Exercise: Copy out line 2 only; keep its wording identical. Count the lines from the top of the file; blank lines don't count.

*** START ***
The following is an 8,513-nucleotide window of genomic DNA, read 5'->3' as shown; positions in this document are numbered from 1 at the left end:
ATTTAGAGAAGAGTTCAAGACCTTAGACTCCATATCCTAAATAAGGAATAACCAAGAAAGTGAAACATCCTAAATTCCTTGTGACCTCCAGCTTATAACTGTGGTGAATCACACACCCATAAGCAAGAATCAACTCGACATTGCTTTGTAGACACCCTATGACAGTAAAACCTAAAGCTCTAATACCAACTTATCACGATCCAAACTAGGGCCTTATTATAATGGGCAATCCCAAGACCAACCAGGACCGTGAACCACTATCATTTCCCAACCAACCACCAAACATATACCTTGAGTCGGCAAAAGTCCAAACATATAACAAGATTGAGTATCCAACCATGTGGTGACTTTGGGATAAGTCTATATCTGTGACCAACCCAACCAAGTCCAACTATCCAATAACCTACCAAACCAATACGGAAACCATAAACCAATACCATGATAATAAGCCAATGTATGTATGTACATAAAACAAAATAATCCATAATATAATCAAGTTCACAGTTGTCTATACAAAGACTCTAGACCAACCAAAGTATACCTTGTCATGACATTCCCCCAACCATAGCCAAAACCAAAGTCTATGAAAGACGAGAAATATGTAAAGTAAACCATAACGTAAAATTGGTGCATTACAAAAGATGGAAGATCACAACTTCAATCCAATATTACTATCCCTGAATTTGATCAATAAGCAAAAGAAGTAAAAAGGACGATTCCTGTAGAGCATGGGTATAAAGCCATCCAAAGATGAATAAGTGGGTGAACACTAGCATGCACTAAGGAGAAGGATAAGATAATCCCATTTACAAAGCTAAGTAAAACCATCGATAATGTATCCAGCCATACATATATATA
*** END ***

ATTTAGAGAAGAGTTCAAGACCTTAGACTCCATATCCTAAATAAGGAATAACCAAGAAAGTGAAACATCCTAAATTCCTTGTGACCTCCAGCTTATAACTGTGGTGAATCACACACCCATAAGCAAGAATCAACTCGACATTGCTTTGTAGACACCCTATGACAGTAAAACCTAAAGCTCTAATACCAACTTATCACGATCCAAACTAGGGCCTTATTATAATGGGCAATCCCAAGACCAACCAGGACCGTGAACCACTATCATTTCCCAACCAACCACCAAACATATACCTTGAGTCGGCAAAAGTCCAAACATATAACAAGATTGAGTATCCAACCATGTGGTGACTTTGGGATAAGTCTATATCTGTGACCAACCCAACCAAGTCCAACTATCCAATAACCTACCAAACCAATACGGAAACCATAAACCAATACCATGATAATAAGCCAATGTATGTATGTACATAAAACAAAATAATCCATAATATAATCAAGTTCACAGTTGTCTATACAAAGACTCTAGACCAACCAAAGTATACCTTGTCATGACATTCCCCCAACCATAGCCAAAACCAAAGTCTATGAAAGACGAGAAATATGTAAAGTAAACCATAACGTAAAATTGGTGCATTACAAAAGATGGAAGATCACAACTTCAATCCAATATTACTATCCCTGAATTTGATCAATAAGCAAAAGAAGTAAAAAGGACGATTCCTGTAGAGCATGGGTATAAAGCCATCCAAAGATGAATAAGTGGGTGAACACTAGCATGCACTAAGGAGAAGGATAAGATAATCCCATTTACAAAGCTAAGTAAAACCATCGATAATGTATCCAGCCATACATATATATA